Kirby Puckett

Kirby Puckett

Sunday, June 19, 2016

Game Seven Preview

     I was going to make this next column about the dead man revival that is Jackie Bradley Jr.'s career, but then the Cavaliers stormed back in the NBA finals, blowing out he Warriors in Cleveland and potentially changing the landscape of NBA history, so there are more important things going on. With game seven tonight, let's jump into a preview, starting by looking at who has the most at stake going into the final game.
LeBron James
A win for the Cavs here, which doesn't happen without a killer LeBron performance, launches him into god status in Cleveland. As a side note, LeBron's been the most fun thing about these finals, both because he's fun to watch in general and because of his put-the-team-on-my-back mentality he played with the last two games. That was most evident after he barked at Curry after blocking is shot Thursday night. You may want to debate how effective trash talking is when the guy who's shot you blocked is six inches shorter than you, but the message was clear: The Cavs weren't losing, and LeBron was making sure of that.
Stephen Curry
If the Warriors lose this, then Curry will have been the best player on the greatest regular season team of all time, followed by a stunning finals loss, coming off of a championship the year before in which Curry didn't play as great as he usually does. It will be unfair, but it Dubs lose people will blame Curry.
Harrison Barnes
Outside of Curry, Barnes will shoulder the most blame if he keeps missing shots. I don't know why we would expect anyone else to receive more blame, considering Barnes has been getting blamed for things since he was at North Carolina.
Kevin Love
Tonight is Love's last chance to keep his time in Cleveland from being a total disaster. As much as I want to hate him for leaving the Timberwolves, I can't and not just because that trade worked out so well. Watching the finals, it's hard not to feel bad for him. He's been phased out of the offense and is now being used as a basic stretch 4. I would say Cleveland needs to utilize him more, but the way LeBron's playing it would be silly to do anything else at this point.
Those are the big ones, now let's run through some guys with some, but not quite as much at stake tonight.
Steve Kerr
Has the chance to become the first coach to win the finals in both of his first two years.
David Blatt
A Cavs win would validate his firing last winter, as bizarre as it was at the time.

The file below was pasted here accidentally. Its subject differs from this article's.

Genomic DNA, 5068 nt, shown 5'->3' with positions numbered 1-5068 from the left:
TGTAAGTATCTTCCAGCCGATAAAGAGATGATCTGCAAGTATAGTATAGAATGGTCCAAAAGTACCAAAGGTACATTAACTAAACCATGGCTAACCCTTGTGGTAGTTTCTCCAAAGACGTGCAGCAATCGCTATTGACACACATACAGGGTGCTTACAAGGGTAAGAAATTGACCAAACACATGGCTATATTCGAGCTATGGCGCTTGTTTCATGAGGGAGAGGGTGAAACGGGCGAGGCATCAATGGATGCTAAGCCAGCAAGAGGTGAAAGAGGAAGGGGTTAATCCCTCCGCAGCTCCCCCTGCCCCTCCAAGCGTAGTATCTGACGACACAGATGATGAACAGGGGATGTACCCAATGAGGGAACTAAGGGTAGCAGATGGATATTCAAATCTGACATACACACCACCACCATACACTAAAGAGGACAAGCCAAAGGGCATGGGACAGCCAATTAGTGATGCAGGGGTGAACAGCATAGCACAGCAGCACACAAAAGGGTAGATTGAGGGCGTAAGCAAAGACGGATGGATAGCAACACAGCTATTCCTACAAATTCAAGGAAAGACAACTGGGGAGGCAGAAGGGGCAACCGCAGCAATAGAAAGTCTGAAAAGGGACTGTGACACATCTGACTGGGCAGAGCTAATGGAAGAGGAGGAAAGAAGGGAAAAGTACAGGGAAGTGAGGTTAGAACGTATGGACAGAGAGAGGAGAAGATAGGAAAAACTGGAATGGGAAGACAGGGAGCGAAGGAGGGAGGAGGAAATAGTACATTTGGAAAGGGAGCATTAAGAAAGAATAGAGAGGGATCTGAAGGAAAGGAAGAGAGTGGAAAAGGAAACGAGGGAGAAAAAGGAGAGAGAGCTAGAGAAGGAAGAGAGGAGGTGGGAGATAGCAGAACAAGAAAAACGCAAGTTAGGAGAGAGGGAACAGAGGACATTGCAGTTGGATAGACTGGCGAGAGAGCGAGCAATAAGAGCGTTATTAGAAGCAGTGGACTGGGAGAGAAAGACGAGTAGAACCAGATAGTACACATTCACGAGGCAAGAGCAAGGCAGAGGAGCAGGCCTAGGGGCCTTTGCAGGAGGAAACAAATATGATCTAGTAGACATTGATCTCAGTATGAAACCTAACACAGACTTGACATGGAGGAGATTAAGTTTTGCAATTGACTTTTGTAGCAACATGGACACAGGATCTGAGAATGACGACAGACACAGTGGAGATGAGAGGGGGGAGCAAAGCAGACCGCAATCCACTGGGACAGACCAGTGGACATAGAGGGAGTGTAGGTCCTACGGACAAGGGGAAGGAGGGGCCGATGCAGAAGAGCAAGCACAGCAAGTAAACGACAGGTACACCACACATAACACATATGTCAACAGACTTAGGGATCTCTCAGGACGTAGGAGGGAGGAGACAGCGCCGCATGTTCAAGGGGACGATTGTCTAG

Andre Iguodala
Looking for one more championship while hobbled, could end up as a great story.
The LeBron and the Cavs have looked great, but teams in the NBA don't lose game sevens at home, and the Warriors don't lose in Oakland.
Warriors 107, Cavs 98

Tuesday, June 14, 2016

Machado vs. Harper vs. Trout

Manny Machado has unofficially joined the ranks of Bryce Harper and Mike Trout for top players in baseball. It's one of a lot of things that have happened so far in the season. So with that, I'm diving back in to break down who the best to build a team around is.
Trout's the oldest of these guys, at 24. Harper and Machado are both 23, with the latter being about four months older than the former.
Edge: Harper
Big league resume
Harper and Machado both enjoyed mega-breakout seasons last year, launching them from pretty good players to superstars. However, Trout broke out in 2012 with maybe the greatest rookie season of all time, hitting .326/.399/.564 with 49 stolen bases, a campaign so great he nearly beat out the triple crown winning Miguel Cabrera for MVP. Trout may be a year older than Harper and Machado, but his body of work at still such a young age.
Edge: Trout
This is the toughest category to decide. Harper had the highest batting average last year at .330, but he's still more of a brute power guy. After his first two years, Trout's been sticking around the .290-.310 range, right there with Machado. That said, Machado's swing couldn't be smoother, and unlike Harper's, which is a clearly that of a power hitter, his is one that has a good chance of winning a batting title some day.
Edge: Machado
This one's easy. Harper's on the same level as Dave Kingman for power.
Edge: Harper
We haven't seen anyone like Machado since A-Rod was in his prime, someone that tall and athletic who can play both third and short. Trout's been pretty good, saving five runs last year with his glove, according to fangraphs, but Machado is on a different planet, both in range and versatility.  
Edge: Machado
One of the saddest developments in baseball over the last few years has been the erosion of Trout's speed on the basepaths. His rookie year he stole 49 bases, which, paired with his 30 homers made him look like an obvious candidate to join the 40-40 club eventually. Instead, his homers have increased each year, but his stolen bases have dropped, from 49 to 33 to 16 to 11. What was a big part of his game has been diminished, leaving him with one less dimension than he had before. That said, he has nine already this year, so it could be making a comback. Harper and Machado both steal a little bit but never have at the volume of Trout, even if it was a few years ago.
Edge: Trout
This is so close, I'd love to name it a three-way tie, but that would be a cop-out. Trout's the safest choice, since he has the largest body of work, but I'll give it to Harper because out of those three guys, he appears to have the most room for improvement, even though he had the best season of those three in 2015.
Edge: Harper